We have the power to choose how we respond. We call on the Holy Spirit to help us choose well. David was a man after God’s heart, consistently seeking God’s strength and guidance.
David chooses to break the cycle of conflict. The war stops with me.
1 Samuel 24:11 See, my father, see the corner of your cloak in my hand; for by the fact that I cut off the corner of your cloak, and did not kill you, you may know for certain that there is no wrong or treason in my hands. I have not sinned against you, though you are hunting me to take my life. 12 May the Lord judge between me and you! May the Lord avenge me on you, but my hand shall not be against you. 13 As the ancient proverb says, ‘Out of the wicked comes forth wickedness’; but my hand shall not be against you. 14 Against whom has the king of Israel come out? Whom do you pursue? A dead dog? A single flea? 15 May the Lord, therefore, be judge and give sentence between me and you. May he see to it, and plead my cause, and vindicate me against you.”
David reminds Saul of their relationship- Saul had been like a Father to David. Saul’s son Jonathan was David’s best friend. David was married to Saul’s daughter Michal.
Another reminder of relationship- Saul is a powerful king and David is his loyal servant (a dead dog, a flea).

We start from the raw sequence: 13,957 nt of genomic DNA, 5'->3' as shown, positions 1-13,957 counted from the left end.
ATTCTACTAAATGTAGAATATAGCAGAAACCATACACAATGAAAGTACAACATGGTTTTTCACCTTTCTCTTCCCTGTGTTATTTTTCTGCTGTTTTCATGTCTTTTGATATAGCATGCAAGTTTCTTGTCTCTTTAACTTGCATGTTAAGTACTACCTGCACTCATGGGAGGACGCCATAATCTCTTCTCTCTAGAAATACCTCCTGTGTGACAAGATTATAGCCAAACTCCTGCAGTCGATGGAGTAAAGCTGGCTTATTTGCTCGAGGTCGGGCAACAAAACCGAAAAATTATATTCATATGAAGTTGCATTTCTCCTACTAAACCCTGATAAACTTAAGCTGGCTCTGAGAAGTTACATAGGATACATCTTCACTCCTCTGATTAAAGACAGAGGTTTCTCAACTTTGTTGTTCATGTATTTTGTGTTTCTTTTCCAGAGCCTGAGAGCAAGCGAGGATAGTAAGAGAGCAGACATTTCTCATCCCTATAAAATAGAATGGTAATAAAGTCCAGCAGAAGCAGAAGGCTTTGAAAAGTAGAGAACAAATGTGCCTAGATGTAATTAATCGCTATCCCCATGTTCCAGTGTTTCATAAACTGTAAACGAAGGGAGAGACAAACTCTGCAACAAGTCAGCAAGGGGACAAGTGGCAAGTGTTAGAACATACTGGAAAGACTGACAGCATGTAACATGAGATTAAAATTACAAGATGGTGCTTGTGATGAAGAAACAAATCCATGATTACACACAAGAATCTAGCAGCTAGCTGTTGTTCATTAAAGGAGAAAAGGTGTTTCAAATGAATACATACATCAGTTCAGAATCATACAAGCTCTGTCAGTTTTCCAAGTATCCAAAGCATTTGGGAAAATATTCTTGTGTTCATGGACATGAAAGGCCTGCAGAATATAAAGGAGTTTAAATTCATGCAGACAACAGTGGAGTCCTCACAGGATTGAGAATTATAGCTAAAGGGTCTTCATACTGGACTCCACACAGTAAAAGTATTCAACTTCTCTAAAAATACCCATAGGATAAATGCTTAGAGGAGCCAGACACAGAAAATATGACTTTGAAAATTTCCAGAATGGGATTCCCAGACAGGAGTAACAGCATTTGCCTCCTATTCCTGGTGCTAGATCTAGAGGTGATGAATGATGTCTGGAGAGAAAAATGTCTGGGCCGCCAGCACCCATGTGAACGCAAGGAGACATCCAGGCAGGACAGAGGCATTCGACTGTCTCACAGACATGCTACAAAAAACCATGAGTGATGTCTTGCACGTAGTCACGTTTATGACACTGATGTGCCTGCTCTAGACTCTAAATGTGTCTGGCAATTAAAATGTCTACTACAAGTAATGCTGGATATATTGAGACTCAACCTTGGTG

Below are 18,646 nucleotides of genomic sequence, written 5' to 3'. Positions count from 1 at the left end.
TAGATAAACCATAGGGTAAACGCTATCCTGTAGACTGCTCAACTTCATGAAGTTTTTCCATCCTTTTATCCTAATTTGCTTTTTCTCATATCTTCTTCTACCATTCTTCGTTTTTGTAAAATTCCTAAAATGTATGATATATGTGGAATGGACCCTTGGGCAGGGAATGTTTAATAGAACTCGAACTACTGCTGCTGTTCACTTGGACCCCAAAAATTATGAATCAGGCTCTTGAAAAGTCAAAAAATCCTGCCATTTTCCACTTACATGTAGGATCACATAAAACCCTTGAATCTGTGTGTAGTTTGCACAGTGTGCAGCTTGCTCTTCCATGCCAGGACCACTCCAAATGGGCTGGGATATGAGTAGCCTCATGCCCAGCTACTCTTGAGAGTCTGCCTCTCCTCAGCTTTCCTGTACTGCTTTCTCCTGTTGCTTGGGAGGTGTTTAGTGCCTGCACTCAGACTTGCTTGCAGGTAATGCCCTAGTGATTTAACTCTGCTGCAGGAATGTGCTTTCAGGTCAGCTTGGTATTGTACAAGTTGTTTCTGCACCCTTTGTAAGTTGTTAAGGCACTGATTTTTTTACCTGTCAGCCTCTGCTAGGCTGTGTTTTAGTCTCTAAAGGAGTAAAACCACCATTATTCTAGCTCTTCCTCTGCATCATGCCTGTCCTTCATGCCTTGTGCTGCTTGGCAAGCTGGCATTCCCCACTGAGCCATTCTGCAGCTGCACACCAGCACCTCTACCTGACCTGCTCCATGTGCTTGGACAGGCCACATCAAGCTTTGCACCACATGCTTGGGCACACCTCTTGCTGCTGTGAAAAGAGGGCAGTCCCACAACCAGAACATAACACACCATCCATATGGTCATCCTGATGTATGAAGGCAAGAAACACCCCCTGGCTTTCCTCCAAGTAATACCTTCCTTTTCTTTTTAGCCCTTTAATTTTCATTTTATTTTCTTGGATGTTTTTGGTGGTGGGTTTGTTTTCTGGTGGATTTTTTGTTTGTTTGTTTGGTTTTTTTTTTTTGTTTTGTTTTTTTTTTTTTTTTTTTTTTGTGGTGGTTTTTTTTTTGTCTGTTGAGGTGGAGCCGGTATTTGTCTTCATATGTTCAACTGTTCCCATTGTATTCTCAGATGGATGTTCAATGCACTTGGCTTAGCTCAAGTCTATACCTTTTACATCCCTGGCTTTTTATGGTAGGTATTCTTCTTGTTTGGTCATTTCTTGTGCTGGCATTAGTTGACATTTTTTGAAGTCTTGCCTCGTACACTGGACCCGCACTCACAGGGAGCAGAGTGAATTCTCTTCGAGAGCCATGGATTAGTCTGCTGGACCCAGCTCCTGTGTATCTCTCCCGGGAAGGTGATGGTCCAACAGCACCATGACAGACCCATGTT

David reminds us how to help things go right. He starts by cultivating his own heart of peace. He builds a relationship and reminds Saul of their relationship professionally and personally. It’s not hard to imagine David listening to Saul poor out his anguish as he played the harp for him. This built empathy within David for Saul. David communicates with Saul when he didn’t have to. David speaks the truth about how his actions show he is not at war with Saul.
Jesus does the same. Come to us with a heart of peace. Reaching out to us to establish and build a relationship. Jesus understands our deepest dreams, needs, pains, and hope. Jesus listens and empathizes. Jesus is compassionate toward us. Jesus communicates with us, revealing the truth of who he is and who we are and who we can be when we are reconciled to one another.
1 Samuel 24:16-22 16 When David had finished speaking these words to Saul, Saul said, “Is this your voice, my son David?” Saul lifted up his voice and wept. 17 He said to David, “You are more righteous than I; for you have repaid me good, whereas I have repaid you evil. 18 Today you have explained how you have dealt well with me, in that you did not kill me when the Lord put me into your hands. 19 For who has ever found an enemy, and sent the enemy safely away? So may the Lord reward you with good for what you have done to me this day. 20 Now I know that you shall surely be king and that the kingdom of Israel shall be established in your hand. 21 Swear to me therefore by the Lord that you will not cut off my descendants after me, and that you will not wipe out my name from my father’s house.” 22 So David swore this to Saul. Then Saul went home, but David and his men went up to the stronghold
I’m excited to now offer mp3’s of my Sunday messages. A huge thank you to Mark and my brothers and sisters at Trinity United Methodist Church, Sarasota for all their help in making this possible. If you’re ever in Sarasota, please drop by for worship Sundays at 9:00 am or 10:30 am, or join us live on our Facebook page at 9:00 am Sundays or drop by during the week for a chat or small group. You and those you love are always welcome.